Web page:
BURNING #3 QUESTION
Is it possible to increase quality without increasing cost?
Guess, one way to address the cost versus quality issue is – linking the insurance reimbursement via co-pay model to the quality/process standards maintained by the hospital/nursing homes and not the bed strength alone.
If the patients are willing to pay the additional premium for the ambience and coffee shop at corporate hospitals what is the harm in nominal hike due to the higher quality standards available closer to your home.
In most parts of India, nursing homes often relies on referral kick-backs and networking skills of hospitals. According to Dr Abhishek Pawar, principal consultant, Hosmac, nursing homes cannot compete with the bigger players in tertiary care due to lack of process-driven practices.
“They are in a league of their own but have the potential to compete with super specialty hospitals in terms of primary-secondary level of care, day care services, short-stay surgeries, home care services, etc if managed professionally. Few players like Apollo-Nova Super Specialty Centers, Currae hospitals, etc are evolved and extended version of nursing homes which are already competing with super specialty hospitals. In developed parts of the cities, nursing homes are in a critical condition due to multi-factorial reasons like cost of real estate.
While the service-mix and bed-mix offered in the nursing homes may simulate super specialty hospital; the quality of care, skill sets, preparedness of hospital staff to handle criticality, medical emergencies, mass casualties, disaster management, etc in hospitals is far more evolved and cannot be compared with nursing homes,” explains Pawar.
Family Run Businesses
Earlier nursing homes were perceived as family-run businesses. With changing times, there are many doctors with similar or allied clinical specialties who have come together to run a nursing home. “If the second-generation is not from a medical background a NH is either shut down or acquired/leased by single or group of doctors,” explains Pawar.
Grey Areas in Nursing Home Model
Despite the explosive growth of personalized care segment and m-health, investors are not keen on nursing homes as its often person-driven, unorganized and lack of standardization of services and poor or no quality assurance checks.
In 2012, licenses of several private nursing homes in Bihar were cancelled for unnecessary removal of uteruses of hundreds of poor women to claim insurance money under a central government scheme. Many also operate without license. An inspection drive by Municipal Corporation revealed that 68 nursing homes were operating without a license. Many operated from residential premises on city’s outskirts.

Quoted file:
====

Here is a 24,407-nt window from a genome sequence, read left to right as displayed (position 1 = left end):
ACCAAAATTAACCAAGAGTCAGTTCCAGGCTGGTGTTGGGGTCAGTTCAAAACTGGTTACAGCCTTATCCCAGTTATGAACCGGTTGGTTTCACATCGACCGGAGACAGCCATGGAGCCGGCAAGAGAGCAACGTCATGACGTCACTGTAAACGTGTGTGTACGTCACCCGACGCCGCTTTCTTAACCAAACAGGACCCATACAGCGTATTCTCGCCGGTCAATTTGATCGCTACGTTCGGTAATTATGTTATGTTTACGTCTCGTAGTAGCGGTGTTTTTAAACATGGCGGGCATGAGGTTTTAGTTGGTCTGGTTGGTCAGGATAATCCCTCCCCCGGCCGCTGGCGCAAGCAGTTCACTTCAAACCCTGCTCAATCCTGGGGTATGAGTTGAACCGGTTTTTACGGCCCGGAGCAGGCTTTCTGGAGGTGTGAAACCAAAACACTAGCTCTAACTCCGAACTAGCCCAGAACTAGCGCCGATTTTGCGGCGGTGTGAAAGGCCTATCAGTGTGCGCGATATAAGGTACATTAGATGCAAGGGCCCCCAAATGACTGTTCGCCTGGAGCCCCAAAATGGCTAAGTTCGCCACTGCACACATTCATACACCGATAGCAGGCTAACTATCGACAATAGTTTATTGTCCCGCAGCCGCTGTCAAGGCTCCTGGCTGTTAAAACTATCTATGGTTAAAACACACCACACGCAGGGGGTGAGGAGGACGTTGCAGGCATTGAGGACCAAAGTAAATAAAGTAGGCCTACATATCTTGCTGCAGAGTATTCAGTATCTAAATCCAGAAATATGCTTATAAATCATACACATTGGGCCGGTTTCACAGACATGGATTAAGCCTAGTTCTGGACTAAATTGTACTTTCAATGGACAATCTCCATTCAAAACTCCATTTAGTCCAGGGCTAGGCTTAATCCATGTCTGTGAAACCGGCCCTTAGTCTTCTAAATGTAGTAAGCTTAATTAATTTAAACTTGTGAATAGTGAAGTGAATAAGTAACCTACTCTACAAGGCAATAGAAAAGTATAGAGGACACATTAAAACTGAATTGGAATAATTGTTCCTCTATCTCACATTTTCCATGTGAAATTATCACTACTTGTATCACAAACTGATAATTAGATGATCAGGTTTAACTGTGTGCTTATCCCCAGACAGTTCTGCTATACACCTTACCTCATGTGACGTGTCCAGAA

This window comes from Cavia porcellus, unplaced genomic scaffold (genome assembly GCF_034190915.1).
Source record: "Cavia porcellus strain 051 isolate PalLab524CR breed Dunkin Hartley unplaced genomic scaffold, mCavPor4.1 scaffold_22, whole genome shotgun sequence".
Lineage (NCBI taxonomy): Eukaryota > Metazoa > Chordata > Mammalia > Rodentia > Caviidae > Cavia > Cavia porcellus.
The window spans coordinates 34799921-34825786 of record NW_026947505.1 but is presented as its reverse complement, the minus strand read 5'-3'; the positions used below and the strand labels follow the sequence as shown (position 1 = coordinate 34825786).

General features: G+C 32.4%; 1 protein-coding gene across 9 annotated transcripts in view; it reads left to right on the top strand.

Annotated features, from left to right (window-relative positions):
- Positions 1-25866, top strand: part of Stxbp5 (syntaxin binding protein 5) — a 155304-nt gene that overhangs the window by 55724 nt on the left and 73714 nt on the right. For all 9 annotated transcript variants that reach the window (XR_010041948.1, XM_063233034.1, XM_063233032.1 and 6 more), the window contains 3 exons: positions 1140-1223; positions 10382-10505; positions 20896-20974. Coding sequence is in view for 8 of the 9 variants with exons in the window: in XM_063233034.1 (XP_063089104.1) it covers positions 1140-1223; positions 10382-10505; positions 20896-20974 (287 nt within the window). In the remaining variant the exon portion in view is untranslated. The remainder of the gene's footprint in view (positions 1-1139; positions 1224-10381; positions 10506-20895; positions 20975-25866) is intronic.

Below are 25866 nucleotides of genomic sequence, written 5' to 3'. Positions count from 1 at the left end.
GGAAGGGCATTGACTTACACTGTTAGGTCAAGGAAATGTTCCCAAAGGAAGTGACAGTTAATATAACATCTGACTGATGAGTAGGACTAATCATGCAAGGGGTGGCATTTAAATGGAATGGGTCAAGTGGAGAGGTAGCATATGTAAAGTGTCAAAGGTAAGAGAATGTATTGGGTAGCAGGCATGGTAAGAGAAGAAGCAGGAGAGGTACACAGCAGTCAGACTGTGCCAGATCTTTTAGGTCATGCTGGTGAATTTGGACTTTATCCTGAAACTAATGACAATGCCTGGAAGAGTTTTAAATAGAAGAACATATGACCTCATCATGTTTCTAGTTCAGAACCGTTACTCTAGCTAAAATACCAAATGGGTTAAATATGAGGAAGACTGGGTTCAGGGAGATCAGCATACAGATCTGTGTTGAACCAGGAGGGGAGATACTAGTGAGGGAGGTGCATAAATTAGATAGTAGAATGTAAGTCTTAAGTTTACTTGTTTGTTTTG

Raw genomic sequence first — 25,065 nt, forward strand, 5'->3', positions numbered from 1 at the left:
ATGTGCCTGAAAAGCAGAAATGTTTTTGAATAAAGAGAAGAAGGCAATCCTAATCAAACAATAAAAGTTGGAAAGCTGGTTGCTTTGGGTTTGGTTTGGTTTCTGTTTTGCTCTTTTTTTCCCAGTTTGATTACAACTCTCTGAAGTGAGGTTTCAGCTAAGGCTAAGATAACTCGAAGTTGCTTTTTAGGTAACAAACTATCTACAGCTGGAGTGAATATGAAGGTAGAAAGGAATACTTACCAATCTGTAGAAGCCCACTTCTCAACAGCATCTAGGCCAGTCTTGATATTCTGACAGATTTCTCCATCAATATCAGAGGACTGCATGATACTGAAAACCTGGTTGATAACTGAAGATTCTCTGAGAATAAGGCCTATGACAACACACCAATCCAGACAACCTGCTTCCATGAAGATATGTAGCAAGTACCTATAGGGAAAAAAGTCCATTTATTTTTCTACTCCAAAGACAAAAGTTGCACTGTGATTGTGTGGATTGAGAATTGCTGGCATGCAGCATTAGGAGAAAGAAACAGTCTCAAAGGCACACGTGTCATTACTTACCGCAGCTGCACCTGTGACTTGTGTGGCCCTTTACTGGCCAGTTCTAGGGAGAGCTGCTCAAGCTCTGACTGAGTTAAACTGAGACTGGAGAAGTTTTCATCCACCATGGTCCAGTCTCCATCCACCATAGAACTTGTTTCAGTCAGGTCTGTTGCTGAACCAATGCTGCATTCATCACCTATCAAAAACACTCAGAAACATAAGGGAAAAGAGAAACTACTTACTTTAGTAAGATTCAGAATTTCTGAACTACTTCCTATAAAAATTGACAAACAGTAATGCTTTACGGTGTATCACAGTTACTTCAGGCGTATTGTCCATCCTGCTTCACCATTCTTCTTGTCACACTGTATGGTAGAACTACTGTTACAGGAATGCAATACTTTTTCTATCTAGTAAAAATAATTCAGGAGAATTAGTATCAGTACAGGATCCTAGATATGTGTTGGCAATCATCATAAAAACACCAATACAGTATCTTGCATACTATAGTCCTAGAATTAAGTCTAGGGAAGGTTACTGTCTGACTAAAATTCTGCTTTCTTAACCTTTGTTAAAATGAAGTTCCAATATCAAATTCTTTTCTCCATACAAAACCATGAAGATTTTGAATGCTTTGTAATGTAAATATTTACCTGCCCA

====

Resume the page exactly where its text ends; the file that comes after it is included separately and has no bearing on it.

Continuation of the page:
“We have nursing homes at every corner of the country, which is in a way good because it gives easy access to healthcare in a populous country like India. However, quality control is doubtful and there is wide variation in quality of services provided across different nursing homes in same city. There are several reports about doctors practicing with fake degrees and unnecessary surgeries to claim insurance money. Further, there are no standardized costs for nursing homes and prices vary widely,” explains Nikhil Apte, Chief Product Officer, Royal Sundaram Health Insurance.
Nursing homes are here to stay much like the conventional brick and mortar shops which are still functioning in spite of on-slot of e-retailers. “Basically, consumer behaviour is an important factor. People in India feel comfortable walking to nursing homes in nearby vicinity of about two to four kilometres,” he adds.
BURNING #4 QUESTION
Can nursing homes survive the onslaught of home healthcare providers?
Indian healthcare sector needs to plan for rejuvenation of its existing facilities such as nursing homes as well as build new ones with proper planning and use of new technology.
“The advantage of a nursing home is that doctors of various specializations are available, such as gynaecologist, general physician and some OPD treatments are also available. Home healthcare providers are still extremely small and only few organized players are now emerging. Their availability is also not uniform across the country like nursing homes.